Word Count: 951
“Is there a problem, Luca?” the shrink lady asked. I’d kicked off. So sue me. They knew I had a volatile personality, that I was impulsive and violent; they’d already seen that. A nurse had heard the commotion and by the time she got there I’d already knocked out two orderlies, and was fighting with another, screaming at them to let me out of that place.
I slouched into the back of the sofa, my arms folded across my chest, literally trying to dodge her question.
“You keep calling me that, for a start,” I growled at the wall to my right.
“Well what would you- look at me, please,” I didn’t. “Please, Mr. Morgan, I’m here to help you. What would you like me to call you?” I glanced over at her. She was the only person I’d seen so far not dressed in white. The room we were in was painted a sort of warm peachy color, there was a fake pot plant in the corner and there was even a window that afforded me a view of the compound we were in. They’d thrown up some sort of military protection around the hospital, and frankly it looked like a prison more than a hospital now.
“Why is there half an army outside this hospital?” I asked.
She hesitated, not looking much like she wanted to discuss the matter. But she could see the soldiers walking around outside with their guns out and the barbed wire fences that had gone up around the parking lot, and probably the rest of the hospital too. “You know what a vaccine is, don’t you, Mr. Morgan?”
“No,” I shrugged, “didn’t really go to school after my grandma died.”
“Well, it’s a watered down version of the virus, really. Dead, or half dead cells that teach your body how to fight the disease off. We haven’t found the right combination of chemicals that allow your body to learn it properly yet. As I’m sure you’re aware, most drug trials run for a long time on lab animals before being brought out to the human population, but with this one we haven’t had time,” she looked at me. I was still watching one of the soldiers. He looked… scared, from what I could see at this distance. He didn’t want to be within a hundred miles of this place.
“So what you’re saying is we’re trapped in here because any one of us could be infected and spread it around Reno,” I glanced over at her again. She didn’t want to say it outright, but I could see it in her eyes. “That’s what you’re saying isn’t it?”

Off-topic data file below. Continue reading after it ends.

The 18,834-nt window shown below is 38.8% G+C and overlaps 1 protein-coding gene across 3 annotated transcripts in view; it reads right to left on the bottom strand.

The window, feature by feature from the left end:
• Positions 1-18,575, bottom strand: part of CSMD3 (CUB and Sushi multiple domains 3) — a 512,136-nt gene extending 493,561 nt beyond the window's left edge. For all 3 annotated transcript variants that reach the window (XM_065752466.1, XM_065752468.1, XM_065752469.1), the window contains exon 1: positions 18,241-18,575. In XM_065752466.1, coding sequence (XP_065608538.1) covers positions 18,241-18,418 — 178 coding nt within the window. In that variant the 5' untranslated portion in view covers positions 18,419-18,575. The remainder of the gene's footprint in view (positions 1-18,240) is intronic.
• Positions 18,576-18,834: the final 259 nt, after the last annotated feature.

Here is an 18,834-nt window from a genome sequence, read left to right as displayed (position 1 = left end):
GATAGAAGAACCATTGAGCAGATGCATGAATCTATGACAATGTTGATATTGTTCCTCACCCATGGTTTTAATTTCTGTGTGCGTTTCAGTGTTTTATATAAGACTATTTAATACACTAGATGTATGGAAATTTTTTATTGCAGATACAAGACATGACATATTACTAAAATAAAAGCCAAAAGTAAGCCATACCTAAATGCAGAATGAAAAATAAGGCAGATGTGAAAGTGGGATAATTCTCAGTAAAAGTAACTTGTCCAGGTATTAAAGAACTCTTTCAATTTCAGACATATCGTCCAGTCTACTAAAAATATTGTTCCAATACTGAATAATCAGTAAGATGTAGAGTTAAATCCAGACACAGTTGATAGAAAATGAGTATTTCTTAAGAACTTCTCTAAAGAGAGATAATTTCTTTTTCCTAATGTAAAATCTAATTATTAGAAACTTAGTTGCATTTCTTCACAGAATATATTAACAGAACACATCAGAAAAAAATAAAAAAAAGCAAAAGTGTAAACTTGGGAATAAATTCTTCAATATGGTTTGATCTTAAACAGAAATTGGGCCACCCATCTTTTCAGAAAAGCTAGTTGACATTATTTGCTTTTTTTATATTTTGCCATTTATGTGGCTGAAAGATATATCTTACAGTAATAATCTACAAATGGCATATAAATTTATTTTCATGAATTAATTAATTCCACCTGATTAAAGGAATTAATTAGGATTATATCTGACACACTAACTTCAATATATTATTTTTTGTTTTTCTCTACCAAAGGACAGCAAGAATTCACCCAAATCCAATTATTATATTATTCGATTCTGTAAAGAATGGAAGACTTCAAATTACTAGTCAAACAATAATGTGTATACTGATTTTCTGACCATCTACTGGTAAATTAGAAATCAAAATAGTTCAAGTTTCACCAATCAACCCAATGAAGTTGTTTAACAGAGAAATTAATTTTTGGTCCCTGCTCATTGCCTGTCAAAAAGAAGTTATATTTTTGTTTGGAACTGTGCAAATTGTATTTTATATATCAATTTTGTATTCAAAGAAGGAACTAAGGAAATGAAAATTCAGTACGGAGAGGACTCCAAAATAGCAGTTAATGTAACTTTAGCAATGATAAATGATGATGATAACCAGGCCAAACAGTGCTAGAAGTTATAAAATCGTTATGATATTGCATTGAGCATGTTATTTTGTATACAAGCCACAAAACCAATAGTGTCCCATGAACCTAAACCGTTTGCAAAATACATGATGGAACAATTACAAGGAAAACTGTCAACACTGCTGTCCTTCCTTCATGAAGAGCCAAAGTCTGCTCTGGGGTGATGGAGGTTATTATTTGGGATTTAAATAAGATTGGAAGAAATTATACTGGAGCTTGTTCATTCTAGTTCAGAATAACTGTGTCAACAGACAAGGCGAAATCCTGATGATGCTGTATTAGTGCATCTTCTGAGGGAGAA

“We can’t risk anything, Mr. Morgan. The situation is already a disaster, we can’t afford to make it any worse.”
“And what I saw in that ward was real, wasn’t it?” I looked straight at her this time, leaning forward. She shifted her position so she was leaning away from me and down to the side. This move, I’d learnt over the years, meant that someone had something to hide. “Tell me. You’re hiding something I can see it. You don’t spend years winning poker games without learning to read people. Tell me,” I repeated a little more forcefully.
“It’s classified,” she said. I growled. For a shrink, she was doing a very bad job of questioning me; it looked like it was going the other way.
“Well we’ve already established that those guys out there are there to keep us in, rather than keep stuff out!” I yelled, losing my temper, “and whatever this stupid, shitty disease is, it’s probably going to kill me at some point in here anyway, so you might as well just fucking tell me!” By this point I was stood over her, my fists balled, ready to do some serious damage to this woman that was now defensively curled up on herself in her seat, sobbing out of fear. The two orderlies outside the room burst in when they heard me shouting and rushed over to restrain me. They dragged me down to the floor, telling me to calm the fuck down because, y’know, this is me. I wasn’t going to go down quietly.
“Yes!” the shrink screamed over the noise, “what you saw was real,” she was crying openly now. There was a split second there where I was so shocked into silence that I fell still and the orderlies jumped on the chance to handcuff me and pin me to the floor. I guess they must have been expecting outbursts like this. Either that or they just felt like carrying police issue handcuffs around with them that day. Struggling again earned me a heavy dose of tranqs straight in the neck.
When I came to, I was tied down to a hospital bed with those wrist and ankle cuffs you see them use on the mental patients in movies. There was an IV going into one arm and a nurse was taking blood samples from the other.
“Wadderu doin?” I slurred, not exactly with it. My head felt heavy and my body wouldn’t respond to what I was telling it to do. If I hadn’t been drugged up so much, well let’s just say I wouldn’t have been sitting there letting them do anything to me. I realize there’s only so much you can do when you’re cuffed to a bed, but it’s letting them know you’re not about to give up that counts, right?
“Good morning, Luca,” the nurse smiled at me.
“Fu’ off,” I grumbled, closing my eyes. I wasn’t going to let the drugs make me sleep again, I just wanted to rest my eyes.